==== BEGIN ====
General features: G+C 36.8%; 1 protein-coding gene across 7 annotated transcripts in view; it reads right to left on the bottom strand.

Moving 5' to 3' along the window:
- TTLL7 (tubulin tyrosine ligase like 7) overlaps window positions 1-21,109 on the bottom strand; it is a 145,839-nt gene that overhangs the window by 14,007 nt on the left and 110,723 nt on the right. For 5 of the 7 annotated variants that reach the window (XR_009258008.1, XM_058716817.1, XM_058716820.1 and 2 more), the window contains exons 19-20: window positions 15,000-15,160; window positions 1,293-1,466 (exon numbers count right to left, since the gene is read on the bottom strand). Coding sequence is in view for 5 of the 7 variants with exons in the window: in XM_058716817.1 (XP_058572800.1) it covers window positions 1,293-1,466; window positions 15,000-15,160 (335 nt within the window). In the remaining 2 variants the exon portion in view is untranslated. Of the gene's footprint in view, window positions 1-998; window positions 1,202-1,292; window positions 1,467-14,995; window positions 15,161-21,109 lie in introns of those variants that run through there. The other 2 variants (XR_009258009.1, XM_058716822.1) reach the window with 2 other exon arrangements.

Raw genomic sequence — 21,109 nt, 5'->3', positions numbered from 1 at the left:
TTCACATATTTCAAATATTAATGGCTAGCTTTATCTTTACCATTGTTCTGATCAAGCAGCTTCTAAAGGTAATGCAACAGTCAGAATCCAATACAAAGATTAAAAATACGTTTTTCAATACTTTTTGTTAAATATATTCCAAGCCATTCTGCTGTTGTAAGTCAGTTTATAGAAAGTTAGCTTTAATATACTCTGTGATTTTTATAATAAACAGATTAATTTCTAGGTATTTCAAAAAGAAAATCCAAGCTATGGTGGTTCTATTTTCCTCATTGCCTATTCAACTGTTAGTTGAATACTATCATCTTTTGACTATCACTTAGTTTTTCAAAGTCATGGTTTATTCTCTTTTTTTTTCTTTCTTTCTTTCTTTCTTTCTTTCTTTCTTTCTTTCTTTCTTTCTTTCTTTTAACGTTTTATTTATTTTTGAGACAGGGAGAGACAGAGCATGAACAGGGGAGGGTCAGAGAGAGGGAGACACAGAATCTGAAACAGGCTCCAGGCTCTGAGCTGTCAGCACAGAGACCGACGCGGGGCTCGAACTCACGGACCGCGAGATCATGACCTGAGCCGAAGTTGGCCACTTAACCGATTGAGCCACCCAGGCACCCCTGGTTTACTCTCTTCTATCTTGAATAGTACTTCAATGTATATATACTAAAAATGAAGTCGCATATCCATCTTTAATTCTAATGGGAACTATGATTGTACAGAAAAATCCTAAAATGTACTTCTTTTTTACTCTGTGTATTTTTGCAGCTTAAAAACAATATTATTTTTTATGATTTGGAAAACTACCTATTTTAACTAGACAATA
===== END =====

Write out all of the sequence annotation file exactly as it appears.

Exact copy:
General features: G+C 36.8%; 1 protein-coding gene across 7 annotated transcripts in view; it reads right to left on the bottom strand.

Moving 5' to 3' along the window:
- TTLL7 (tubulin tyrosine ligase like 7) overlaps window positions 1-21,109 on the bottom strand; it is a 145,839-nt gene that overhangs the window by 14,007 nt on the left and 110,723 nt on the right. For 5 of the 7 annotated variants that reach the window (XR_009258008.1, XM_058716817.1, XM_058716820.1 and 2 more), the window contains exons 19-20: window positions 15,000-15,160; window positions 1,293-1,466 (exon numbers count right to left, since the gene is read on the bottom strand). Coding sequence is in view for 5 of the 7 variants with exons in the window: in XM_058716817.1 (XP_058572800.1) it covers window positions 1,293-1,466; window positions 15,000-15,160 (335 nt within the window). In the remaining 2 variants the exon portion in view is untranslated. Of the gene's footprint in view, window positions 1-998; window positions 1,202-1,292; window positions 1,467-14,995; window positions 15,161-21,109 lie in introns of those variants that run through there. The other 2 variants (XR_009258009.1, XM_058716822.1) reach the window with 2 other exon arrangements.

Raw genomic sequence — 21,109 nt, 5'->3', positions numbered from 1 at the left:
TTCACATATTTCAAATATTAATGGCTAGCTTTATCTTTACCATTGTTCTGATCAAGCAGCTTCTAAAGGTAATGCAACAGTCAGAATCCAATACAAAGATTAAAAATACGTTTTTCAATACTTTTTGTTAAATATATTCCAAGCCATTCTGCTGTTGTAAGTCAGTTTATAGAAAGTTAGCTTTAATATACTCTGTGATTTTTATAATAAACAGATTAATTTCTAGGTATTTCAAAAAGAAAATCCAAGCTATGGTGGTTCTATTTTCCTCATTGCCTATTCAACTGTTAGTTGAATACTATCATCTTTTGACTATCACTTAGTTTTTCAAAGTCATGGTTTATTCTCTTTTTTTTTCTTTCTTTCTTTCTTTCTTTCTTTCTTTCTTTCTTTCTTTCTTTCTTTCTTTTAACGTTTTATTTATTTTTGAGACAGGGAGAGACAGAGCATGAACAGGGGAGGGTCAGAGAGAGGGAGACACAGAATCTGAAACAGGCTCCAGGCTCTGAGCTGTCAGCACAGAGACCGACGCGGGGCTCGAACTCACGGACCGCGAGATCATGACCTGAGCCGAAGTTGGCCACTTAACCGATTGAGCCACCCAGGCACCCCTGGTTTACTCTCTTCTATCTTGAATAGTACTTCAATGTATATATACTAAAAATGAAGTCGCATATCCATCTTTAATTCTAATGGGAACTATGATTGTACAGAAAAATCCTAAAATGTACTTCTTTTTTACTCTGTGTATTTTTGCAGCTTAAAAACAATATTATTTTTTATGATTTGGAAAACTACCTATTTTAACTAGACAATA